Monday, December 3, 2007
Passing of an Icon
As a child of the 70's, I can say that my friends and I often ended up setting up ramps made from bricks and boards on the sidewalks. We'd then get on our bikes, pedal as fast as we could, roll up that ramp and jump our bikes - hoping for a solid landing on two tires or, at the very least, to land on the softer grass rather than the cement. Why did we do it?
Two words: Evel Knievel.
This motorcycle daredevil was the stuff of dreams for ten year old boys in the mid-70's. His jumps on television - be they buses or canyons - were spectacles. Back in the day when TV consisted of three networks and little else, you couldn't miss them.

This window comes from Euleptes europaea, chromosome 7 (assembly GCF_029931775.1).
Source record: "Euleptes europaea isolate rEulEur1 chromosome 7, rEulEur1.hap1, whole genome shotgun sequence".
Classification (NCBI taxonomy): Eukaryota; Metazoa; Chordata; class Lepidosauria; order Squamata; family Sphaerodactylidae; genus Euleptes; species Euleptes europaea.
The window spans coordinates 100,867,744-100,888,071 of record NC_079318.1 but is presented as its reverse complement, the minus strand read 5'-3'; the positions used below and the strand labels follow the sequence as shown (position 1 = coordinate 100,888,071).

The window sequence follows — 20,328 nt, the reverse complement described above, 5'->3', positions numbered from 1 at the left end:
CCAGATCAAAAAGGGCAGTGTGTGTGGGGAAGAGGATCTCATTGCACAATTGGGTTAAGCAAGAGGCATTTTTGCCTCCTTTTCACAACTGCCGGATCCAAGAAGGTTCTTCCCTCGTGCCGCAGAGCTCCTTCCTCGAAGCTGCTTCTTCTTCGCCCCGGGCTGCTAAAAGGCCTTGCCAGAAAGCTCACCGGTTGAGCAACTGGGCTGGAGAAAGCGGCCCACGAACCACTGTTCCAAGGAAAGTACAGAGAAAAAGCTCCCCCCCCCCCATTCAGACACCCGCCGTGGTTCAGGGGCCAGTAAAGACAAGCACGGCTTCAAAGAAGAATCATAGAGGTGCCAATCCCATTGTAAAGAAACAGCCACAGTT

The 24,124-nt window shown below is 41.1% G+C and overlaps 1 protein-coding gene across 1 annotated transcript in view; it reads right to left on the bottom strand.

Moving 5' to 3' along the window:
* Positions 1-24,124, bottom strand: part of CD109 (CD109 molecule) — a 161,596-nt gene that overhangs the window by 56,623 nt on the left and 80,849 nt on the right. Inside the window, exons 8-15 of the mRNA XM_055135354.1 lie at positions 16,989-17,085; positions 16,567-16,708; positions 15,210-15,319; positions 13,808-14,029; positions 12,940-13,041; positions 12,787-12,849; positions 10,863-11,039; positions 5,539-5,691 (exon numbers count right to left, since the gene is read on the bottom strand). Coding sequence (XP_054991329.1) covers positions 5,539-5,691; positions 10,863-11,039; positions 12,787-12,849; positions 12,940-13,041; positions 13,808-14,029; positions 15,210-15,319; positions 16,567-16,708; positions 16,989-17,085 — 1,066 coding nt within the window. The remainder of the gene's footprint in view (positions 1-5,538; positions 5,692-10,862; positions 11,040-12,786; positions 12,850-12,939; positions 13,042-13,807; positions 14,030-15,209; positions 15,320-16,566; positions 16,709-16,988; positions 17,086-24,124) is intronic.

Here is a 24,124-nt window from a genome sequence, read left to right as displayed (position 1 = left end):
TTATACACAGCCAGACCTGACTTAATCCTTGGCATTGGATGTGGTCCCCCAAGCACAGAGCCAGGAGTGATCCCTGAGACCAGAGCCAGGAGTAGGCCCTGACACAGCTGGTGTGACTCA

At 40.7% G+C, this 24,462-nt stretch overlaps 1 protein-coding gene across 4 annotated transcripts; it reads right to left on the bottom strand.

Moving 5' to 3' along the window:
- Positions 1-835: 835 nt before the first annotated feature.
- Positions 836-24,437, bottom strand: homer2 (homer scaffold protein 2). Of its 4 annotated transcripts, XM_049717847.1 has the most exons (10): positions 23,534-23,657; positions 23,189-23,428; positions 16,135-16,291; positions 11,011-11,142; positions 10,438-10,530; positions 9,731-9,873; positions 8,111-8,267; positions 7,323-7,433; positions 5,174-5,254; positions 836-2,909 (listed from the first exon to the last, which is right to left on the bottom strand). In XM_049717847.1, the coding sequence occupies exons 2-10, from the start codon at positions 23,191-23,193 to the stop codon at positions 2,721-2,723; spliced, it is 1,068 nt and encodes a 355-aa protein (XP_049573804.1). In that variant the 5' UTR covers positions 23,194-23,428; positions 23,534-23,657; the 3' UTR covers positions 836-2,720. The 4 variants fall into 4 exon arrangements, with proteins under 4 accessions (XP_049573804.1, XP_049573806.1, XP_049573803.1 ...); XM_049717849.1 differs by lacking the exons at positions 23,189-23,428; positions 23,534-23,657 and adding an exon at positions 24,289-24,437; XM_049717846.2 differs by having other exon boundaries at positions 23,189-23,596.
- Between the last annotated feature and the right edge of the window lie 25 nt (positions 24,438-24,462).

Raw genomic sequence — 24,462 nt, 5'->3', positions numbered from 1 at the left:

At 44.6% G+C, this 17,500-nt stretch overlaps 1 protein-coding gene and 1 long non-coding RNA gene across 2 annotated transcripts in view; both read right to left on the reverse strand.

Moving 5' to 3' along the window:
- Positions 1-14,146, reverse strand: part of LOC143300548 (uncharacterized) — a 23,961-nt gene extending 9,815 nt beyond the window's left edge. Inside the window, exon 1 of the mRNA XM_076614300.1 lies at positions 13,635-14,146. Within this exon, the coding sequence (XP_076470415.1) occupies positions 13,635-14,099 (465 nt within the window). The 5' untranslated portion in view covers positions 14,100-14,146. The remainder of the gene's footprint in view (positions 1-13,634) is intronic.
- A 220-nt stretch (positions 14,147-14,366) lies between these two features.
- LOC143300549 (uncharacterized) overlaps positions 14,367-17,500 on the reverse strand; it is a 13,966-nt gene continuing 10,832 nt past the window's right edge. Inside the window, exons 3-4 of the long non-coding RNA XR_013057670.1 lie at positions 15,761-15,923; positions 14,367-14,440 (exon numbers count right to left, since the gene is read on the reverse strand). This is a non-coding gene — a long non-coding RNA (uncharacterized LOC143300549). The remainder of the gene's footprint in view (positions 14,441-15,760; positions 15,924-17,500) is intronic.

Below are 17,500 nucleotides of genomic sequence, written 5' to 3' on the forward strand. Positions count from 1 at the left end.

And, it was more than just watching the stunts. We had the toys - the stunt cylces that were powered by reving up a big plastic crank motor, and an action figure clad in the familiar white jumpsuit and helmet, adorned with blue and red stars. The image brought up that of America and super-heroes. And when he did interviews, the guy seemed tough as nails. I guess he had to be, given how many bones he broke over the years for stunts that didn't work as well as expected. Still, he seemed tough - Clint Eastwood "Dirty Harry" tough or any kind of John Wayne character tough.
By today's standards, folks would label him crazy or a kook. But back in the 70's, to us ten-year old boys, he was cool.